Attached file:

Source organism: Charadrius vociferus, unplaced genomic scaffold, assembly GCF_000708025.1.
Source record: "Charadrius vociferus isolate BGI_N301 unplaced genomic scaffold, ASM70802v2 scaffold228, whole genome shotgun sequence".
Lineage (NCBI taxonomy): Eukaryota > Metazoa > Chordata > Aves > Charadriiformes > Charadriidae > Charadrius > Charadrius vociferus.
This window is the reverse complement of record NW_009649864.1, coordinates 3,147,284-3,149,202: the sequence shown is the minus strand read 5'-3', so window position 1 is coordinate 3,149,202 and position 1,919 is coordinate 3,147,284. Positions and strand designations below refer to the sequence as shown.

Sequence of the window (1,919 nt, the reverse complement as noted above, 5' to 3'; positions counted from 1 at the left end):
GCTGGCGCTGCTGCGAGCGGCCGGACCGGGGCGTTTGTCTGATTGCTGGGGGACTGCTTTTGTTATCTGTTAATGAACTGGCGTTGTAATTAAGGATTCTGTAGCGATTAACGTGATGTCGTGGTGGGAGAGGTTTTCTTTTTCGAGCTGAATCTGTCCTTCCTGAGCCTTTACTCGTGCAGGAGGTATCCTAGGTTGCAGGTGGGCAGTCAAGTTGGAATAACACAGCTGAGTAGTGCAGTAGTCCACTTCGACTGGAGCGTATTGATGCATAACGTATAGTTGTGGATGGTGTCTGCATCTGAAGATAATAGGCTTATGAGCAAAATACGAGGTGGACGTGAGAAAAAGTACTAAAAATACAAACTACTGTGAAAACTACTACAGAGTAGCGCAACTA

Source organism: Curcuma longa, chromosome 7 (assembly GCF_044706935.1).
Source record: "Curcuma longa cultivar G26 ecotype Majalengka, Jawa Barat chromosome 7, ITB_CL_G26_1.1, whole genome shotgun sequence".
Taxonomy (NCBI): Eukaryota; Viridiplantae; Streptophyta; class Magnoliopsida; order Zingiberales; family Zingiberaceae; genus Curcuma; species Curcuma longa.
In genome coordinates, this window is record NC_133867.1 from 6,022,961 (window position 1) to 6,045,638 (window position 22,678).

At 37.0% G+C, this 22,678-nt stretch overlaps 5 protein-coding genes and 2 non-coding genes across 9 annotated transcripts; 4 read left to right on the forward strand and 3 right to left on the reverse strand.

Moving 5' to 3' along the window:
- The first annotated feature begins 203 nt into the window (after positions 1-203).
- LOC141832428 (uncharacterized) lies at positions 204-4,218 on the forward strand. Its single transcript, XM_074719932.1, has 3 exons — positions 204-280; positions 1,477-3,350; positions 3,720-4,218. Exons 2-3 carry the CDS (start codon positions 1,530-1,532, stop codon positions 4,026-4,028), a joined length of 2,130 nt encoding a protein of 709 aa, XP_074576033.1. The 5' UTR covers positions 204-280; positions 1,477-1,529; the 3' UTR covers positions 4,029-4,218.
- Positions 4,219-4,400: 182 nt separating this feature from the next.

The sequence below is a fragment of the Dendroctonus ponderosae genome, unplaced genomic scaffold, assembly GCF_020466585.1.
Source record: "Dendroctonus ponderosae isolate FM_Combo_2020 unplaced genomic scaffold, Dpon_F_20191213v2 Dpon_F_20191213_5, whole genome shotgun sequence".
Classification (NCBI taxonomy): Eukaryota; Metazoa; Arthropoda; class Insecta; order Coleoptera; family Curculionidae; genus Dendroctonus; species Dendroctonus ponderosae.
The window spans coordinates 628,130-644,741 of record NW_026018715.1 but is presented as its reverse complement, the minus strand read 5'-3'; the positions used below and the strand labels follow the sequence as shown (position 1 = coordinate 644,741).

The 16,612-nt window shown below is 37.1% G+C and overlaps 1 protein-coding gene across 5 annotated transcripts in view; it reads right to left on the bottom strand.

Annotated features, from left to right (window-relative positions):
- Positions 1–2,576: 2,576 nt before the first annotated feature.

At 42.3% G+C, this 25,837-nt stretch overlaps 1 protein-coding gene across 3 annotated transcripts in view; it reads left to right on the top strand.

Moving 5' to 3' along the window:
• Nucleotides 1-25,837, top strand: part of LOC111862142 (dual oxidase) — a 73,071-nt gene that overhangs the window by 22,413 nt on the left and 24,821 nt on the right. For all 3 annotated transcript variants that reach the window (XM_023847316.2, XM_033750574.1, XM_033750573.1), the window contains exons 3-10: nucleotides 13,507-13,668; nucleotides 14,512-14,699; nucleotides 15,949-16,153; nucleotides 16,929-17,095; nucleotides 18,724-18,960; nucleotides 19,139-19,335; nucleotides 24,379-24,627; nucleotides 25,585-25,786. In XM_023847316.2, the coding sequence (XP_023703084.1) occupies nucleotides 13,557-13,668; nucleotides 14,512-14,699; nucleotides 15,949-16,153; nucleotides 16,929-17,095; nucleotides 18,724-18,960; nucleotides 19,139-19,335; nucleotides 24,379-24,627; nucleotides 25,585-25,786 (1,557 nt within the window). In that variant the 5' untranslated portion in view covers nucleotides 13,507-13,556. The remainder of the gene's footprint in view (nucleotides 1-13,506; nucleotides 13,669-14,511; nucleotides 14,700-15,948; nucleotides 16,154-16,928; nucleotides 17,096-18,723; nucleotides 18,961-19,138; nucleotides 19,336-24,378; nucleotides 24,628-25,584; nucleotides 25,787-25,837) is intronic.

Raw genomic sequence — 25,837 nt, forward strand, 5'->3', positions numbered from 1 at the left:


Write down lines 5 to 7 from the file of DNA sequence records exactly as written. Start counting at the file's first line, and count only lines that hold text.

Sequence of the window (1,919 nt, the reverse complement as noted above, 5' to 3'; positions counted from 1 at the left end):
GCTGGCGCTGCTGCGAGCGGCCGGACCGGGGCGTTTGTCTGATTGCTGGGGGACTGCTTTTGTTATCTGTTAATGAACTGGCGTTGTAATTAAGGATTCTGTAGCGATTAACGTGATGTCGTGGTGGGAGAGGTTTTCTTTTTCGAGCTGAATCTGTCCTTCCTGAGCCTTTACTCGTGCAGGAGGTATCCTAGGTTGCAGGTGGGCAGTCAAGTTGGAATAACACAGCTGAGTAGTGCAGTAGTCCACTTCGACTGGAGCGTATTGATGCATAACGTATAGTTGTGGATGGTGTCTGCATCTGAAGATAATAGGCTTATGAGCAAAATACGAGGTGGACGTGAGAAAAAGTACTAAAAATACAAACTACTGTGAAAACTACTACAGAGTAGCGCAACTA

Source organism: Curcuma longa, chromosome 7 (assembly GCF_044706935.1).